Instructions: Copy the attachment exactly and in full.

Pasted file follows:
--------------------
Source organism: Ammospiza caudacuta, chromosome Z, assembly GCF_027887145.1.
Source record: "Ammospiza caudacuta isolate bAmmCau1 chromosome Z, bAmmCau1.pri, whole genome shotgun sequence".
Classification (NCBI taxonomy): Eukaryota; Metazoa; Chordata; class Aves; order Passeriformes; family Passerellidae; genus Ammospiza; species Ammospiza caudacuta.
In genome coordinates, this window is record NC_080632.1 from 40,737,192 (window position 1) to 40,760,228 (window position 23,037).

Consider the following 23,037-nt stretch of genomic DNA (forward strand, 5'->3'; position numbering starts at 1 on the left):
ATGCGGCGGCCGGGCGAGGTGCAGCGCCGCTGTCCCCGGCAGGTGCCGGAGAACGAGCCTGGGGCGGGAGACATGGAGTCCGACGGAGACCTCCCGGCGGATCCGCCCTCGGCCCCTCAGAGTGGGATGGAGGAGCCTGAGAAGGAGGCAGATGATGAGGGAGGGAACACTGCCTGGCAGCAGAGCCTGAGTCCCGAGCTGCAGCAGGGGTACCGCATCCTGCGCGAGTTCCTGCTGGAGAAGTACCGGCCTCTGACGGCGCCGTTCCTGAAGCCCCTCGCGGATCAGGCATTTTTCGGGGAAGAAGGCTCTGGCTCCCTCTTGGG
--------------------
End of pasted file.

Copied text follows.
Source organism: Ammospiza caudacuta, chromosome Z, assembly GCF_027887145.1.
Source record: "Ammospiza caudacuta isolate bAmmCau1 chromosome Z, bAmmCau1.pri, whole genome shotgun sequence".
Classification (NCBI taxonomy): Eukaryota; Metazoa; Chordata; class Aves; order Passeriformes; family Passerellidae; genus Ammospiza; species Ammospiza caudacuta.
In genome coordinates, this window is record NC_080632.1 from 40,737,192 (window position 1) to 40,760,228 (window position 23,037).

Consider the following 23,037-nt stretch of genomic DNA (forward strand, 5'->3'; position numbering starts at 1 on the left):
ATGCGGCGGCCGGGCGAGGTGCAGCGCCGCTGTCCCCGGCAGGTGCCGGAGAACGAGCCTGGGGCGGGAGACATGGAGTCCGACGGAGACCTCCCGGCGGATCCGCCCTCGGCCCCTCAGAGTGGGATGGAGGAGCCTGAGAAGGAGGCAGATGATGAGGGAGGGAACACTGCCTGGCAGCAGAGCCTGAGTCCCGAGCTGCAGCAGGGGTACCGCATCCTGCGCGAGTTCCTGCTGGAGAAGTACCGGCCTCTGACGGCGCCGTTCCTGAAGCCCCTCGCGGATCAGGCATTTTTCGGGGAAGAAGGCTCTGGCTCCCTCTTGGG